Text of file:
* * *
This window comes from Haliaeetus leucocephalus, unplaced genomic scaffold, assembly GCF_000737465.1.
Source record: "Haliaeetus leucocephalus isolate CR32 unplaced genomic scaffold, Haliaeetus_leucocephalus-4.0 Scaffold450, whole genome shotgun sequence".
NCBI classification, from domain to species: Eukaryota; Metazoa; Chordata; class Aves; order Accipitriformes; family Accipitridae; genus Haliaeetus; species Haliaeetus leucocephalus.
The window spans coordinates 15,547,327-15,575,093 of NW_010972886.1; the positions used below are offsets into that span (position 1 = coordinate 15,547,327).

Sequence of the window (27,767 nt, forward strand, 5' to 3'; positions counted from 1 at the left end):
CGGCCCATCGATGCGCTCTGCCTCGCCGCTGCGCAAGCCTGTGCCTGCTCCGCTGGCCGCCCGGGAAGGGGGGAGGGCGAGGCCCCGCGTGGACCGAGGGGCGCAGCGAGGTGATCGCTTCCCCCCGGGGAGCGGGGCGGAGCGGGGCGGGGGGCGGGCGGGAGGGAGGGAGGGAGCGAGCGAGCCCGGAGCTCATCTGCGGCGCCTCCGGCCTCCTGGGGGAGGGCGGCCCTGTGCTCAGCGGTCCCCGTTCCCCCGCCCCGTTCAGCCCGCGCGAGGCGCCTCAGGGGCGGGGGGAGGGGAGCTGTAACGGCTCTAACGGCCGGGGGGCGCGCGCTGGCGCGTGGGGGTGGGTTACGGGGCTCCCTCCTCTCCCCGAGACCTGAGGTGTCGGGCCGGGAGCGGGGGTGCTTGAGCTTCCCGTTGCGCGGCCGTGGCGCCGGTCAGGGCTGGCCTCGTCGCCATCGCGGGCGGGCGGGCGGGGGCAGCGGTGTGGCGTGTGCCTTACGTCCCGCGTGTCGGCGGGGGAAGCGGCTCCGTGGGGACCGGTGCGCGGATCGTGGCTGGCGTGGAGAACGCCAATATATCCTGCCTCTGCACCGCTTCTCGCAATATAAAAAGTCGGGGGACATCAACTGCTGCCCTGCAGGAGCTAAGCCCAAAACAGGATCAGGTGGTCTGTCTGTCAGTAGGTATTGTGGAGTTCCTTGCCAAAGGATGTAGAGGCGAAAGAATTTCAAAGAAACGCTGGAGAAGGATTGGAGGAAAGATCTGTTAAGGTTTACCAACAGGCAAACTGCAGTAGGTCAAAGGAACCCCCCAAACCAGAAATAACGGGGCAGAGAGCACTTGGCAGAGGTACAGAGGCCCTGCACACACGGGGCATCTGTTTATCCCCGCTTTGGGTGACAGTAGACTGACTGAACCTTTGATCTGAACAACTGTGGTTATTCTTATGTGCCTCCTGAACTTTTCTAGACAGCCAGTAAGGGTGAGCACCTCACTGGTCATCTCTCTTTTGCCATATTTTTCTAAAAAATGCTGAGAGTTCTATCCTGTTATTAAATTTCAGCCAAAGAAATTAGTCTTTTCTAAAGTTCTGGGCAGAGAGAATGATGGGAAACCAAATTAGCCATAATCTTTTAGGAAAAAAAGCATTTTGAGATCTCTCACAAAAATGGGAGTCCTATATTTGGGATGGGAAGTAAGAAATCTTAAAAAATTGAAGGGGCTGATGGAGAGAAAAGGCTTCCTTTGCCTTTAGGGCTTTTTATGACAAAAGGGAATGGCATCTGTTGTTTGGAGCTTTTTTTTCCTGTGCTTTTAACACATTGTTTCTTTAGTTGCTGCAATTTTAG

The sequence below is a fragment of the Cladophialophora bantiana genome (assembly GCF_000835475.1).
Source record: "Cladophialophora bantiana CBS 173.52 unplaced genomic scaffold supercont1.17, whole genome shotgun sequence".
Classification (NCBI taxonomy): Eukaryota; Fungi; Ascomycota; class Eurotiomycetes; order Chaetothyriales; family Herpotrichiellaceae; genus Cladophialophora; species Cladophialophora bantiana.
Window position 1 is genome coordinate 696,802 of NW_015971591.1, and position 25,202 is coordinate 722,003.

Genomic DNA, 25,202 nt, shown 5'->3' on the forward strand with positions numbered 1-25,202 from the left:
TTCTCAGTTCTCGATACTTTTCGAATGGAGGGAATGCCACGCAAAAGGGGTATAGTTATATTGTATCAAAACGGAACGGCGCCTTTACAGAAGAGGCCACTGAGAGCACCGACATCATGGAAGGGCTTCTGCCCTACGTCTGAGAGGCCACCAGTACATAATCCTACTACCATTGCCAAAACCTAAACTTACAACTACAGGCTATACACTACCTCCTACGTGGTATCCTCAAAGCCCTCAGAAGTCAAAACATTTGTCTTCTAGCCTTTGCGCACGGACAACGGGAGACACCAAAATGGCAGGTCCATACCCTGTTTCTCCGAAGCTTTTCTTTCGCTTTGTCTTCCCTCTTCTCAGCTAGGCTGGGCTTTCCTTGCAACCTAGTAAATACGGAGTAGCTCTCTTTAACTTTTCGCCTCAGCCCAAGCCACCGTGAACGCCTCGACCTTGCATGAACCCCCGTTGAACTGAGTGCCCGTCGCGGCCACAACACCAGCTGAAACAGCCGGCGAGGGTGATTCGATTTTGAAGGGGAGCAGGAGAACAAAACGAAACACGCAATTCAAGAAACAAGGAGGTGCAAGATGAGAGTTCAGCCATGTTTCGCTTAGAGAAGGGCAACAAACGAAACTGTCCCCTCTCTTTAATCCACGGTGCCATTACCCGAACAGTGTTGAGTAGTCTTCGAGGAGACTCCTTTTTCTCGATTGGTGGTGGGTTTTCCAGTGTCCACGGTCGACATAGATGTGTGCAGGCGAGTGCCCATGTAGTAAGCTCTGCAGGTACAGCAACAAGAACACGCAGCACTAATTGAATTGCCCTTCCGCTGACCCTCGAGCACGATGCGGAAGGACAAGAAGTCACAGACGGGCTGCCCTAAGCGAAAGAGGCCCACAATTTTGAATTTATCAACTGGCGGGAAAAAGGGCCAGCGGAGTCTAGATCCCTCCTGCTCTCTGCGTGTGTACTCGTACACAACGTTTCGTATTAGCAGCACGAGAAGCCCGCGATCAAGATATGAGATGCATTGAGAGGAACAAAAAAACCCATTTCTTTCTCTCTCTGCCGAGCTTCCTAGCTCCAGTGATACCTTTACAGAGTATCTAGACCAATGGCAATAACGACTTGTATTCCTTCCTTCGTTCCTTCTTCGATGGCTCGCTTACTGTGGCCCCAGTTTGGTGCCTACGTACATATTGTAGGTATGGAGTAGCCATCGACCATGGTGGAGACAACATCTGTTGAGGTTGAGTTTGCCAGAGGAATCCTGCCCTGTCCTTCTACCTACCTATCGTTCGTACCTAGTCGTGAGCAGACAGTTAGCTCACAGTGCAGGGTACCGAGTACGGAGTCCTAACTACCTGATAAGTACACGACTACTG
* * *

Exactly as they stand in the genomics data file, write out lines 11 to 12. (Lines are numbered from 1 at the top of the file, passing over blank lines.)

Genomic DNA, 25,202 nt, shown 5'->3' on the forward strand with positions numbered 1-25,202 from the left:
TTCTCAGTTCTCGATACTTTTCGAATGGAGGGAATGCCACGCAAAAGGGGTATAGTTATATTGTATCAAAACGGAACGGCGCCTTTACAGAAGAGGCCACTGAGAGCACCGACATCATGGAAGGGCTTCTGCCCTACGTCTGAGAGGCCACCAGTACATAATCCTACTACCATTGCCAAAACCTAAACTTACAACTACAGGCTATACACTACCTCCTACGTGGTATCCTCAAAGCCCTCAGAAGTCAAAACATTTGTCTTCTAGCCTTTGCGCACGGACAACGGGAGACACCAAAATGGCAGGTCCATACCCTGTTTCTCCGAAGCTTTTCTTTCGCTTTGTCTTCCCTCTTCTCAGCTAGGCTGGGCTTTCCTTGCAACCTAGTAAATACGGAGTAGCTCTCTTTAACTTTTCGCCTCAGCCCAAGCCACCGTGAACGCCTCGACCTTGCATGAACCCCCGTTGAACTGAGTGCCCGTCGCGGCCACAACACCAGCTGAAACAGCCGGCGAGGGTGATTCGATTTTGAAGGGGAGCAGGAGAACAAAACGAAACACGCAATTCAAGAAACAAGGAGGTGCAAGATGAGAGTTCAGCCATGTTTCGCTTAGAGAAGGGCAACAAACGAAACTGTCCCCTCTCTTTAATCCACGGTGCCATTACCCGAACAGTGTTGAGTAGTCTTCGAGGAGACTCCTTTTTCTCGATTGGTGGTGGGTTTTCCAGTGTCCACGGTCGACATAGATGTGTGCAGGCGAGTGCCCATGTAGTAAGCTCTGCAGGTACAGCAACAAGAACACGCAGCACTAATTGAATTGCCCTTCCGCTGACCCTCGAGCACGATGCGGAAGGACAAGAAGTCACAGACGGGCTGCCCTAAGCGAAAGAGGCCCACAATTTTGAATTTATCAACTGGCGGGAAAAAGGGCCAGCGGAGTCTAGATCCCTCCTGCTCTCTGCGTGTGTACTCGTACACAACGTTTCGTATTAGCAGCACGAGAAGCCCGCGATCAAGATATGAGATGCATTGAGAGGAACAAAAAAACCCATTTCTTTCTCTCTCTGCCGAGCTTCCTAGCTCCAGTGATACCTTTACAGAGTATCTAGACCAATGGCAATAACGACTTGTATTCCTTCCTTCGTTCCTTCTTCGATGGCTCGCTTACTGTGGCCCCAGTTTGGTGCCTACGTACATATTGTAGGTATGGAGTAGCCATCGACCATGGTGGAGACAACATCTGTTGAGGTTGAGTTTGCCAGAGGAATCCTGCCCTGTCCTTCTACCTACCTATCGTTCGTACCTAGTCGTGAGCAGACAGTTAGCTCACAGTGCAGGGTACCGAGTACGGAGTCCTAACTACCTGATAAGTACACGACTACTG